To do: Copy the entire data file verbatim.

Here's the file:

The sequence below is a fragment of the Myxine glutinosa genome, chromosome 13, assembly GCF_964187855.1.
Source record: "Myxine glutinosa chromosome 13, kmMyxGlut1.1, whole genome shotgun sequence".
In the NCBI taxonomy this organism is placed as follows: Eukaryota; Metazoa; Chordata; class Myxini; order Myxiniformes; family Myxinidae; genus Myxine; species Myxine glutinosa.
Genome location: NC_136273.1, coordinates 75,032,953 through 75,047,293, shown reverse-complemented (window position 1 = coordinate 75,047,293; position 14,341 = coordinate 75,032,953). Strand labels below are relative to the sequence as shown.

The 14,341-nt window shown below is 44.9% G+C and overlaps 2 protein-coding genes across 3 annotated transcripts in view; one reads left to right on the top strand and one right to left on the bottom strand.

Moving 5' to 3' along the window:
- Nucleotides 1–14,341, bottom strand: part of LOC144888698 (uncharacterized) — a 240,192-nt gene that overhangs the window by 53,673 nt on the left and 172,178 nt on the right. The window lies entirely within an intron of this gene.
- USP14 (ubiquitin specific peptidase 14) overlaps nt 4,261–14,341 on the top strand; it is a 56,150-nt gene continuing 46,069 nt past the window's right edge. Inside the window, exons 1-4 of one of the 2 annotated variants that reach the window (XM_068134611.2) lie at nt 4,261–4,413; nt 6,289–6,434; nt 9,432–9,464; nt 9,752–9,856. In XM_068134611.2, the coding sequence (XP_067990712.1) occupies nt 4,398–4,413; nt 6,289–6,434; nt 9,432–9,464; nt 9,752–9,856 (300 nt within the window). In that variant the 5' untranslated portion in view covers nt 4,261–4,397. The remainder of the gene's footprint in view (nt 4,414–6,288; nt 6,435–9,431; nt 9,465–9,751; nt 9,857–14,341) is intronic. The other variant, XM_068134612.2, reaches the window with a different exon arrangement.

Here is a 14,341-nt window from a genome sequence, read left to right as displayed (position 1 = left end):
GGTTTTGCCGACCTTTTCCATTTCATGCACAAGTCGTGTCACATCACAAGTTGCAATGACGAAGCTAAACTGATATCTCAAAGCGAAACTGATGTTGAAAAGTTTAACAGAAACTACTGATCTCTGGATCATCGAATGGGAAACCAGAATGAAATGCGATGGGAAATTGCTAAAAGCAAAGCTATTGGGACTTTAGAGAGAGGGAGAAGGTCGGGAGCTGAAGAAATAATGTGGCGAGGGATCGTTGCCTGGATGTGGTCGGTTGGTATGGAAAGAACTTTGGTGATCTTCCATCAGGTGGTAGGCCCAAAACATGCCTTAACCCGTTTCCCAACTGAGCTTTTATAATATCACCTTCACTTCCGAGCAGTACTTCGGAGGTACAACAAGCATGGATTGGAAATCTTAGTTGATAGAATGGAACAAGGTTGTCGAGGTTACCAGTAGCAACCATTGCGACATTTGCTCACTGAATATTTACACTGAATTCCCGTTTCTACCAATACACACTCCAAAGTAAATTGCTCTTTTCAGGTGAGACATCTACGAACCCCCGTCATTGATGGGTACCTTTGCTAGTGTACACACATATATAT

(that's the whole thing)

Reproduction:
The sequence below is a fragment of the Myxine glutinosa genome, chromosome 13, assembly GCF_964187855.1.
Source record: "Myxine glutinosa chromosome 13, kmMyxGlut1.1, whole genome shotgun sequence".
In the NCBI taxonomy this organism is placed as follows: Eukaryota; Metazoa; Chordata; class Myxini; order Myxiniformes; family Myxinidae; genus Myxine; species Myxine glutinosa.
Genome location: NC_136273.1, coordinates 75,032,953 through 75,047,293, shown reverse-complemented (window position 1 = coordinate 75,047,293; position 14,341 = coordinate 75,032,953). Strand labels below are relative to the sequence as shown.

The 14,341-nt window shown below is 44.9% G+C and overlaps 2 protein-coding genes across 3 annotated transcripts in view; one reads left to right on the top strand and one right to left on the bottom strand.

Moving 5' to 3' along the window:
- Nucleotides 1–14,341, bottom strand: part of LOC144888698 (uncharacterized) — a 240,192-nt gene that overhangs the window by 53,673 nt on the left and 172,178 nt on the right. The window lies entirely within an intron of this gene.
- USP14 (ubiquitin specific peptidase 14) overlaps nt 4,261–14,341 on the top strand; it is a 56,150-nt gene continuing 46,069 nt past the window's right edge. Inside the window, exons 1-4 of one of the 2 annotated variants that reach the window (XM_068134611.2) lie at nt 4,261–4,413; nt 6,289–6,434; nt 9,432–9,464; nt 9,752–9,856. In XM_068134611.2, the coding sequence (XP_067990712.1) occupies nt 4,398–4,413; nt 6,289–6,434; nt 9,432–9,464; nt 9,752–9,856 (300 nt within the window). In that variant the 5' untranslated portion in view covers nt 4,261–4,397. The remainder of the gene's footprint in view (nt 4,414–6,288; nt 6,435–9,431; nt 9,465–9,751; nt 9,857–14,341) is intronic. The other variant, XM_068134612.2, reaches the window with a different exon arrangement.

Here is a 14,341-nt window from a genome sequence, read left to right as displayed (position 1 = left end):
GGTTTTGCCGACCTTTTCCATTTCATGCACAAGTCGTGTCACATCACAAGTTGCAATGACGAAGCTAAACTGATATCTCAAAGCGAAACTGATGTTGAAAAGTTTAACAGAAACTACTGATCTCTGGATCATCGAATGGGAAACCAGAATGAAATGCGATGGGAAATTGCTAAAAGCAAAGCTATTGGGACTTTAGAGAGAGGGAGAAGGTCGGGAGCTGAAGAAATAATGTGGCGAGGGATCGTTGCCTGGATGTGGTCGGTTGGTATGGAAAGAACTTTGGTGATCTTCCATCAGGTGGTAGGCCCAAAACATGCCTTAACCCGTTTCCCAACTGAGCTTTTATAATATCACCTTCACTTCCGAGCAGTACTTCGGAGGTACAACAAGCATGGATTGGAAATCTTAGTTGATAGAATGGAACAAGGTTGTCGAGGTTACCAGTAGCAACCATTGCGACATTTGCTCACTGAATATTTACACTGAATTCCCGTTTCTACCAATACACACTCCAAAGTAAATTGCTCTTTTCAGGTGAGACATCTACGAACCCCCGTCATTGATGGGTACCTTTGCTAGTGTACACACATATATAT